Is a Motorcycle Classified As a Vehicle?

Motorcycles are popular because they are just plain fun. They have a long history and are associated with freedom, the open road, and in some ways, a sense of rebellion. However, are they considered vehicles, and, if so, what features classify them as such? Let’s take a look at what qualifies a motorcycle as a vehicle and the DOT requirements.

A group of motorcyclists riding their motorcycles on a highway.
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The DOT considers motorcycles vehicles

According to the Department of Transportation (DOT), a motorcycle is defined as a motor vehicle with motive power having a seat or a saddle for the rider’s use and designed to travel with not more than three wheels in contact with the ground. As the definition implies, motorcycles can come with more than two wheels. Motorcycles with three wheels are called trikes.

Laws for three-wheel motorcycles can vary from state to state. Many states base the requirements to operate a trike on the roadways based on the wheel configuration. For example, some states allow riders to operate them even if they don’t have the motorcycle endorsement if the wheel configuration is one in the front, two in the back. However, if the wheel configuration is one wheel in front and two in back, a motorcycle endorsement is needed.

Motorcycles have different requirements than cars and trucks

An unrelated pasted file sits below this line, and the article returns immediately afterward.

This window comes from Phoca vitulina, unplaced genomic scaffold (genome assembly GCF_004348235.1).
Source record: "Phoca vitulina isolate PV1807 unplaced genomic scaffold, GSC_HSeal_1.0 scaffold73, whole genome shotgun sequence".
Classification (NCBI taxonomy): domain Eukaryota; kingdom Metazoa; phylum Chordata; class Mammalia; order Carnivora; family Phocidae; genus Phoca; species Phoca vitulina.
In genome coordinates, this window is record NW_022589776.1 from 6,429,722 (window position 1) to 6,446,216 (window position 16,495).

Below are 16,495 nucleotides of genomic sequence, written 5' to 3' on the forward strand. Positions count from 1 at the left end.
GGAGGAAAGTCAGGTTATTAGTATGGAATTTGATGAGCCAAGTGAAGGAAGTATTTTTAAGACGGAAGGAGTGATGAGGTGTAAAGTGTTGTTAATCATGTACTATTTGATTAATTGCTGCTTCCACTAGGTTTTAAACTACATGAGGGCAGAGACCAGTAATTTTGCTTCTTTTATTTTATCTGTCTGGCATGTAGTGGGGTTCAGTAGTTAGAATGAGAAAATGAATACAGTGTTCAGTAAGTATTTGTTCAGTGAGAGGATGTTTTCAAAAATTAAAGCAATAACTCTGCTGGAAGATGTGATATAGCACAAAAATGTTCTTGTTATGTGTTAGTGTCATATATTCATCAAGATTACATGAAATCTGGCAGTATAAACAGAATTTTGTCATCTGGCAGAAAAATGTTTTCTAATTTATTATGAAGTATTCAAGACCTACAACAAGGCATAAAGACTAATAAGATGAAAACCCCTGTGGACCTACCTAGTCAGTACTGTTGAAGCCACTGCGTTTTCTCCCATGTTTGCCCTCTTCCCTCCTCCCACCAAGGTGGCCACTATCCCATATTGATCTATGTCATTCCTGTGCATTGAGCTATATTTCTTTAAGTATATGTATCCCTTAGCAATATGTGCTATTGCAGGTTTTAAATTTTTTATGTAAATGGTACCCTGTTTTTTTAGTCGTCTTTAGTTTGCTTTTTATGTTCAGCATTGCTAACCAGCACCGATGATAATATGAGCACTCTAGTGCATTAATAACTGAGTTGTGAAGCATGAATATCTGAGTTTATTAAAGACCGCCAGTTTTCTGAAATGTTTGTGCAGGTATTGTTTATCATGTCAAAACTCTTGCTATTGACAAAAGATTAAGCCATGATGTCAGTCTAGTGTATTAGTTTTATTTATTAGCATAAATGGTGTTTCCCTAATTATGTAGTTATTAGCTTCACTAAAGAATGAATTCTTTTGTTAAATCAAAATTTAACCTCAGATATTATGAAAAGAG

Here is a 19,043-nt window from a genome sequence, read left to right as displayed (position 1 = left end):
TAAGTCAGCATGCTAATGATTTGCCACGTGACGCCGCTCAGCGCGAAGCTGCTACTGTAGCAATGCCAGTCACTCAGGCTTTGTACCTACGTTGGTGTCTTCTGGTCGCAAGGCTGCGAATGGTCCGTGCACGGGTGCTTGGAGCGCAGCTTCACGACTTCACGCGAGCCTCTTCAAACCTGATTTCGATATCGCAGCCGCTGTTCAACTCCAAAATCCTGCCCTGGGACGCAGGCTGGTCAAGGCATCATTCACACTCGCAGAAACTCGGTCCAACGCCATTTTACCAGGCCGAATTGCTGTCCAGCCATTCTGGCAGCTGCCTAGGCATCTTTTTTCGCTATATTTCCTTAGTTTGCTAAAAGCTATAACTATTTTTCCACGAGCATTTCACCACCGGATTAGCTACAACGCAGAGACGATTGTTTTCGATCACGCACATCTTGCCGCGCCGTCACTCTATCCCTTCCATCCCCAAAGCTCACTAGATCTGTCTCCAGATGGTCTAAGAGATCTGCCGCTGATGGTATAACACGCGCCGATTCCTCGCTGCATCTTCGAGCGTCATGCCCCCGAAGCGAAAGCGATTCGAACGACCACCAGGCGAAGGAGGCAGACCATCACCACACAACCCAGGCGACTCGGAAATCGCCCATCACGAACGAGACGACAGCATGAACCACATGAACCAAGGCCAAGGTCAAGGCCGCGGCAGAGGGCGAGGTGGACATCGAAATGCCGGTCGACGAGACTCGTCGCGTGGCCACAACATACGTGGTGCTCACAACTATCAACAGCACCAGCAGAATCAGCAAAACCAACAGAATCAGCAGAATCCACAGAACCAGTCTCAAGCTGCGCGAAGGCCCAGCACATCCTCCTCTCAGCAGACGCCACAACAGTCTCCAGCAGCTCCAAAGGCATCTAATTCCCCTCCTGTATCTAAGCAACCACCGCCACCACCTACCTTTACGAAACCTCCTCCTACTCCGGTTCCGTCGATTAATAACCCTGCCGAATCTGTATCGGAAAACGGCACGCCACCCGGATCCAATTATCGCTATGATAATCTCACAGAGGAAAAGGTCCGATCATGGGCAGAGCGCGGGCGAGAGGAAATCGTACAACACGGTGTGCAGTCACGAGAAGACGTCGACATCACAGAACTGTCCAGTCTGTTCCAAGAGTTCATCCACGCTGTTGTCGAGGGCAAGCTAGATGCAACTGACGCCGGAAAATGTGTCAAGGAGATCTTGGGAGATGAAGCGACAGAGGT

In general, motorcycles and cars need to obey the same rules of the road. If there is any rule-breaking, for example, if a motorcyclist is speeding, they will receive the same fines as if the vehicle were a car or truck. However, seat belts are not required on motorcycles, and in most states, there are seatbelt laws.

Motorcyclists may be required to wear a helmet in some states. Statistically, 40% of fatal motorcycle accidents involve riders that are not licensed properly, making proper licensure important to operate motorcycles safely.

Some laws are specific to motorcycles, such as two motorcycles are allowed to occupy a single lane. Some states also have laws that require motorcyclists to wear eye protection, such as Florida, West Virginia, Kentucky, and Indiana. 

Licensing for motorcycles

There are requirements that a person must meet to operate a motorcycle. The learner’s permit is a written test and also requires an eye exam. A rider course is a good idea even if it isn’t required because it helps familiarize riders with motorcycle laws and riding techniques. Some states will offer the endorsement after the rider course is completed without taking the road test.

Then, a motorcycle learner’s permit can be obtained so that the rider can get experience in real-life situations on the road. The permit will last 6 to 18 months, depending on state laws.


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Once the rider has practiced enough and feels ready, it’s time to take the road skills test. The bike used to take the test must have a valid license plate, registration, and insurance. After passing the road skills test, the rider will receive a new license with a motorcycle endorsement. 

Motorcycles are a great alternative to cars and trucks because they tend to be more affordable to purchase. They are not only an economical way to get around, but they are also endlessly fun. Taking the right precautions and being well-versed in the road rules can make them a safe alternative to commuting in a car or truck.  Because operating a vehicle and riding a motorcycle require different skill sets, practice and instruction are essential when purchasing a motorcycle as an alternative to cars and trucks.